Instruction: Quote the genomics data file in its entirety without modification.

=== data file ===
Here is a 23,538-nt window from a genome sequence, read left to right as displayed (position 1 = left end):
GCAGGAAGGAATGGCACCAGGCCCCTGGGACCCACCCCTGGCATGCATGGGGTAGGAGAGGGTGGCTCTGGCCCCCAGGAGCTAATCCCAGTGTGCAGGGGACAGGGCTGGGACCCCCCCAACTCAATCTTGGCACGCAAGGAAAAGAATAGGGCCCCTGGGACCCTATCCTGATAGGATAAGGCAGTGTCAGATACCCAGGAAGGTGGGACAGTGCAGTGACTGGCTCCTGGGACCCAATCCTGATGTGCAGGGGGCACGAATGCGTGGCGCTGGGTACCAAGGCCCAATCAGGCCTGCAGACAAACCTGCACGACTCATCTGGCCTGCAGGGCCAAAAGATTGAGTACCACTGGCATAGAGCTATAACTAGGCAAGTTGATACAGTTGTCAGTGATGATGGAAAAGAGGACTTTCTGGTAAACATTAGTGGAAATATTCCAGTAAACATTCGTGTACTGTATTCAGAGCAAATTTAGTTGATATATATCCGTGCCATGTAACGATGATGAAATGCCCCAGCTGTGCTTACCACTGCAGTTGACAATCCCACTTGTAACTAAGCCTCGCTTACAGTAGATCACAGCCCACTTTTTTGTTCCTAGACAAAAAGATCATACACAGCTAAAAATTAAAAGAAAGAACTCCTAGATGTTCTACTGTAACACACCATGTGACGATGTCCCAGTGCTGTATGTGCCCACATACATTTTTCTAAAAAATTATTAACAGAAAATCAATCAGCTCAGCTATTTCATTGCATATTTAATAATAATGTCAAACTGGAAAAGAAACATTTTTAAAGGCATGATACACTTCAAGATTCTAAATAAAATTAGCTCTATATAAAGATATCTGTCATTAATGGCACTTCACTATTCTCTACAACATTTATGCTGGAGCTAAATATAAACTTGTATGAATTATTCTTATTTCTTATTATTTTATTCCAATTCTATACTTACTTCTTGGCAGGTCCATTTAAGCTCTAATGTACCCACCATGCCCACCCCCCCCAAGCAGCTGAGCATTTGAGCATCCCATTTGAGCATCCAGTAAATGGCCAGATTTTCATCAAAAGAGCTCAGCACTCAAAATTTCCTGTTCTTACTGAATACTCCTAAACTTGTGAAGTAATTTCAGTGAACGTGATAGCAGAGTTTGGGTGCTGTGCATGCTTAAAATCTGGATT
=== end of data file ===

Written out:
Here is a 23,538-nt window from a genome sequence, read left to right as displayed (position 1 = left end):
GCAGGAAGGAATGGCACCAGGCCCCTGGGACCCACCCCTGGCATGCATGGGGTAGGAGAGGGTGGCTCTGGCCCCCAGGAGCTAATCCCAGTGTGCAGGGGACAGGGCTGGGACCCCCCCAACTCAATCTTGGCACGCAAGGAAAAGAATAGGGCCCCTGGGACCCTATCCTGATAGGATAAGGCAGTGTCAGATACCCAGGAAGGTGGGACAGTGCAGTGACTGGCTCCTGGGACCCAATCCTGATGTGCAGGGGGCACGAATGCGTGGCGCTGGGTACCAAGGCCCAATCAGGCCTGCAGACAAACCTGCACGACTCATCTGGCCTGCAGGGCCAAAAGATTGAGTACCACTGGCATAGAGCTATAACTAGGCAAGTTGATACAGTTGTCAGTGATGATGGAAAAGAGGACTTTCTGGTAAACATTAGTGGAAATATTCCAGTAAACATTCGTGTACTGTATTCAGAGCAAATTTAGTTGATATATATCCGTGCCATGTAACGATGATGAAATGCCCCAGCTGTGCTTACCACTGCAGTTGACAATCCCACTTGTAACTAAGCCTCGCTTACAGTAGATCACAGCCCACTTTTTTGTTCCTAGACAAAAAGATCATACACAGCTAAAAATTAAAAGAAAGAACTCCTAGATGTTCTACTGTAACACACCATGTGACGATGTCCCAGTGCTGTATGTGCCCACATACATTTTTCTAAAAAATTATTAACAGAAAATCAATCAGCTCAGCTATTTCATTGCATATTTAATAATAATGTCAAACTGGAAAAGAAACATTTTTAAAGGCATGATACACTTCAAGATTCTAAATAAAATTAGCTCTATATAAAGATATCTGTCATTAATGGCACTTCACTATTCTCTACAACATTTATGCTGGAGCTAAATATAAACTTGTATGAATTATTCTTATTTCTTATTATTTTATTCCAATTCTATACTTACTTCTTGGCAGGTCCATTTAAGCTCTAATGTACCCACCATGCCCACCCCCCCCAAGCAGCTGAGCATTTGAGCATCCCATTTGAGCATCCAGTAAATGGCCAGATTTTCATCAAAAGAGCTCAGCACTCAAAATTTCCTGTTCTTACTGAATACTCCTAAACTTGTGAAGTAATTTCAGTGAACGTGATAGCAGAGTTTGGGTGCTGTGCATGCTTAAAATCTGGATT